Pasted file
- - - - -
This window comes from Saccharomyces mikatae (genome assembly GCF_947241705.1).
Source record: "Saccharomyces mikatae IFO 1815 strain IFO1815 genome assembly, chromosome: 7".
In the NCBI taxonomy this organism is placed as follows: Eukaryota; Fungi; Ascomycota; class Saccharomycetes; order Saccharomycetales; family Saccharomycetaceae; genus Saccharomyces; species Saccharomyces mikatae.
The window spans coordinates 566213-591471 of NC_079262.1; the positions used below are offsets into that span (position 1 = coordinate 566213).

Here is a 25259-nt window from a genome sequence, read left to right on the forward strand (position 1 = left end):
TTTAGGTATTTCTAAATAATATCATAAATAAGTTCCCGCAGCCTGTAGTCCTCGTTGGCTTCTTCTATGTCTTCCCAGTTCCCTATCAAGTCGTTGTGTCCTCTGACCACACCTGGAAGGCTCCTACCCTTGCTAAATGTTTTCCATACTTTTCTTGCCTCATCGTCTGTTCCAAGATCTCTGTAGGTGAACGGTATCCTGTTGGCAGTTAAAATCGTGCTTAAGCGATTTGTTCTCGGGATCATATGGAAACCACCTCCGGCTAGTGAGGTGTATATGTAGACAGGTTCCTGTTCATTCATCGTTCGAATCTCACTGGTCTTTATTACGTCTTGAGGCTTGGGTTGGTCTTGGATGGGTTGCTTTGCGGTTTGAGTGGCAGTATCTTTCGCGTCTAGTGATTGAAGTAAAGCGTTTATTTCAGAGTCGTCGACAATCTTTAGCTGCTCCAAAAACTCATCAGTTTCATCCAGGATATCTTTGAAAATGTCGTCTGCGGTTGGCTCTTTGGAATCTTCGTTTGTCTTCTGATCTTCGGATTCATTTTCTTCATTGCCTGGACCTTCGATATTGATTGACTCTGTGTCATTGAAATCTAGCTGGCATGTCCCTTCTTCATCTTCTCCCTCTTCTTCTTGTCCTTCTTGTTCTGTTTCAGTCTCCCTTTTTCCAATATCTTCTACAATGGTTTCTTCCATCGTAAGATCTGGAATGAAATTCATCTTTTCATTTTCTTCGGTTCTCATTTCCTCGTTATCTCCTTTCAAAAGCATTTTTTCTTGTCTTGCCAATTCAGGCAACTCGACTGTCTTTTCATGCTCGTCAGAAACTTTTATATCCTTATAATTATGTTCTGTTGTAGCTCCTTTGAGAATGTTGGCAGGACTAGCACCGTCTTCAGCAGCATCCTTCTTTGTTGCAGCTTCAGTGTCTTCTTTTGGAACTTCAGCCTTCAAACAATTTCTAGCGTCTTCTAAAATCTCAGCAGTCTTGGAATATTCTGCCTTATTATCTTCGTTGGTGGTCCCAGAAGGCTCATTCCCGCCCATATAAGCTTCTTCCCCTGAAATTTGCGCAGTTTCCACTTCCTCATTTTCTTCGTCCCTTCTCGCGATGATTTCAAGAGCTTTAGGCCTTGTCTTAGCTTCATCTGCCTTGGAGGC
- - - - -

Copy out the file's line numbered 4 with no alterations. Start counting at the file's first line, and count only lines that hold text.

The window spans coordinates 566213-591471 of NC_079262.1; the positions used below are offsets into that span (position 1 = coordinate 566213).